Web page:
Right to know the categories of sources of information from whom your data was acquired.
Right to know the business or commercial purpose of collecting your information.
Enforcement by the Attorney General of the State of California.
Private right of action when companies breach your data, to make sure these companies keep your information safe.
To fulfill these rights, businesses across the United States will have to identify all of the categories of personal data that they process on Californian residents, and be able to provide them a full report, within 45 days of request, of what categories of personal information they process; why they process it; and who they sell it or share it with.
DJ: Can you give an example?
Tsopanis: Wendy’s has 6,500 locations dispersed across the country, with 37,000 employees and tens of millions of customers a year. They have a “My Wendy’s” app which you can log into with your Facebook or Google account (which they absorb personal information from) that has geolocation-enabled features for their customers. There’s Wi-Fi in every store that collects cookies on each consumer, and tracking technologies on their website. What’s more, in their privacy policy they say, “We may on occasion combine information from outside sources to customize your experience on the site,” which opens up a new tranche of data that could be coming from anywhere. From this, Wendy’s could easily accumulate upwards of 30 or 40 data points on each customer.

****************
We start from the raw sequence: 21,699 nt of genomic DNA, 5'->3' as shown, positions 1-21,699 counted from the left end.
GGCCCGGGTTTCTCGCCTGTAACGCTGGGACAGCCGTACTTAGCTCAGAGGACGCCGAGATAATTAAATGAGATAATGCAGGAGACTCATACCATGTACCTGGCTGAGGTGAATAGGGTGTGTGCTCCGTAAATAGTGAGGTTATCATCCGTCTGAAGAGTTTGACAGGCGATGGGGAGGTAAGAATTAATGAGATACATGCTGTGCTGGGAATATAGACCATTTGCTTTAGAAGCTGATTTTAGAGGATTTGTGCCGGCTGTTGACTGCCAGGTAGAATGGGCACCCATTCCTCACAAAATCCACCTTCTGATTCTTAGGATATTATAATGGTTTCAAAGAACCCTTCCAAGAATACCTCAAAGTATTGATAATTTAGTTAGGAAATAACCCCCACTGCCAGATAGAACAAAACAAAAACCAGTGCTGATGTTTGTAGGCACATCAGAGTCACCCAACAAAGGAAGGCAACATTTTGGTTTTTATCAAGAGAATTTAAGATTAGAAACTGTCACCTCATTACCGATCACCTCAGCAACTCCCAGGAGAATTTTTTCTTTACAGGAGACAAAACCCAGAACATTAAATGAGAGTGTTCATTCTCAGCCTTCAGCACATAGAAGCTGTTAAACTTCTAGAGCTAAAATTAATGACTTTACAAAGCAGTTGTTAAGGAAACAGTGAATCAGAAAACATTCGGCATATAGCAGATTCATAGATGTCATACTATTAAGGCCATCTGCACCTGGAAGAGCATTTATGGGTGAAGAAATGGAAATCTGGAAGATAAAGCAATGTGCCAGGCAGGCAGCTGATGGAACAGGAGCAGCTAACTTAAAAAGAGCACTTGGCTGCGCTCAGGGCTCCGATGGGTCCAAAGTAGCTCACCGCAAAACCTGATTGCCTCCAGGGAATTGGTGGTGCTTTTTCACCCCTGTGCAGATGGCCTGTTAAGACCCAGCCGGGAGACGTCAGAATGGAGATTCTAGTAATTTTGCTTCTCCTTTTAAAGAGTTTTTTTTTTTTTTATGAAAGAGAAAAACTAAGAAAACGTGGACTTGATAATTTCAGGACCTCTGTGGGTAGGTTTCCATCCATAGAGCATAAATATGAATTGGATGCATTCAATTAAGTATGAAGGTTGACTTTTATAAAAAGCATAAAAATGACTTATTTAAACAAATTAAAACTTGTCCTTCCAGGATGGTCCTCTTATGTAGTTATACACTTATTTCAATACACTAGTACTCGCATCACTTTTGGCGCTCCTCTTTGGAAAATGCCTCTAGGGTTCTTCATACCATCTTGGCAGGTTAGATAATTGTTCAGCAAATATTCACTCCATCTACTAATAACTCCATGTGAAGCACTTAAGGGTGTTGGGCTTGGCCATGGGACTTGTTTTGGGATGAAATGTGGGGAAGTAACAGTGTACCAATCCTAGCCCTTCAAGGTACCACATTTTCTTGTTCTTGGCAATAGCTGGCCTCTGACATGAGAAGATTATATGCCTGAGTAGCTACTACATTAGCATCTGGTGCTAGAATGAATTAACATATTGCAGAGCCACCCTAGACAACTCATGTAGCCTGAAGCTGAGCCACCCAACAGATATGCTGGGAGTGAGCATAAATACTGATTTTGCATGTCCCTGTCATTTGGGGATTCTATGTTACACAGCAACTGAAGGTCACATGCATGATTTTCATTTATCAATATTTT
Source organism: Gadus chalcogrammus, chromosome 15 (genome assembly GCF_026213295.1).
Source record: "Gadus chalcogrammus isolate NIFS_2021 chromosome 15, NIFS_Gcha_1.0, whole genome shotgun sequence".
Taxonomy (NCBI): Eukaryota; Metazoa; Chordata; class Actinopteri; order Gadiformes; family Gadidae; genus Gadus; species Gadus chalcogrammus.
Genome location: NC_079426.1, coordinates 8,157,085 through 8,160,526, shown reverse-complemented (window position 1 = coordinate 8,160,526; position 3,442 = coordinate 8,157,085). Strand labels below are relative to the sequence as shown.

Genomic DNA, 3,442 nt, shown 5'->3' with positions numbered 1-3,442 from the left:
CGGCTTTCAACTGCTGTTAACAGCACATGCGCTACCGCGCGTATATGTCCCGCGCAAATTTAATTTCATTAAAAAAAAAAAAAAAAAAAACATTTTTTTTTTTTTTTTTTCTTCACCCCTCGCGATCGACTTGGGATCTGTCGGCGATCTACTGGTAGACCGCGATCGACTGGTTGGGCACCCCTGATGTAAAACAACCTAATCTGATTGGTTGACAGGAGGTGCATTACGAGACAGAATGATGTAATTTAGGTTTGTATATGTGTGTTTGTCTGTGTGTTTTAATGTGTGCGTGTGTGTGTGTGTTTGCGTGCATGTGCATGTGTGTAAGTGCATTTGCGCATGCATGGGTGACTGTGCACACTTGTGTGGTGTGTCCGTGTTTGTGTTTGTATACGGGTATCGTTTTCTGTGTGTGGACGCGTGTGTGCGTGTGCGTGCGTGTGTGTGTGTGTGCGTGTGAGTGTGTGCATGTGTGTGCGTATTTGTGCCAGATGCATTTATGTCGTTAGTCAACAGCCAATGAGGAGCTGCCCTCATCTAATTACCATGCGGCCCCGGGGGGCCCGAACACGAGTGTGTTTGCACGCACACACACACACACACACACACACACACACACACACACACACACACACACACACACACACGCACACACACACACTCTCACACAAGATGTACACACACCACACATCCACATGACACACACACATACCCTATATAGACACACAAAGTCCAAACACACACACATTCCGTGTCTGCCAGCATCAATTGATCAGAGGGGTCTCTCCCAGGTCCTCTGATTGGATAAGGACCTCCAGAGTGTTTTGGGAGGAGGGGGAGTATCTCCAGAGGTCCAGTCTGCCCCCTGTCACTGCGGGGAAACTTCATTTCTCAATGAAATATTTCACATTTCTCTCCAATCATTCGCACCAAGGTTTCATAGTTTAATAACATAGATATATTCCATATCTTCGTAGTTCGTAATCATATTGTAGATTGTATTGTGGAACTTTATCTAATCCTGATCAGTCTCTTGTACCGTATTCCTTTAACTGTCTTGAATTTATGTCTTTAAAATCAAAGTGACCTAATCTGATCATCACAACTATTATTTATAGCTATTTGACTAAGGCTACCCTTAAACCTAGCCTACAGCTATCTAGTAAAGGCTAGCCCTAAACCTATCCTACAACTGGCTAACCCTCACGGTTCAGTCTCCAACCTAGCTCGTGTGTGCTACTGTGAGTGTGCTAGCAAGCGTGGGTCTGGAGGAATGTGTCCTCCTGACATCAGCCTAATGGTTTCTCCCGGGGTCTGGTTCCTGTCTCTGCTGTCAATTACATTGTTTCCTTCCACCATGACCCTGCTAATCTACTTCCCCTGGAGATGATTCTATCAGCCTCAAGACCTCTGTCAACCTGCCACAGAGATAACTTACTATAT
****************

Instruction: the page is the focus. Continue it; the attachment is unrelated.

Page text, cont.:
The technical capabilities needed to identify, extract, and centralize all of the different types of personal information across all of their different services, databases, shared drives and applications for each California resident, for each request, is significant.
DJ: What do businesses need to do to keep on the right side of the law?
Tsopanis: American companies must be able to satisfy California residents’ data access requests relating to data usage in the preceding 12 months. So although the law comes into effect on 1st January, 2020, organizations must start tracking how Californians’ personal information is being processed from 1st January 2019 (only six months from now) in order to be able to satisfy the data access request a year later. Having worked with GDPR in Europe, I can tell you that this is not a lot of time to identify the personal information you process, so organizations must start preparing now.
DJ: What will the impact be on consumers?
Tsopanis: The same as outlined earlier, in essence: the right to know all data collected by a business on you; the right to say no to the sale of your information; and the right to delete your data. In addition, there's right to be informed of what categories of data will be collected about you prior to its collection, and to be informed of any changes to this collection; plus mandated opt-in before sale of children’s information (under the age of 16); and the right to know the categories of third parties with whom your data is shared.
There's also the right to know the categories of sources of information from whom your data was acquired; the right to know the business or commercial purpose of collecting your information. California consumers will be empowered to protect the usage of their personal information and hold companies liable for any breaches.
In a companion article, John Tsopanis looks at whether the California legislation will be rolled out across the U.S. and what the wider significance is. See: "Why California's data privacy law is set for U.S. roll out: Q&A."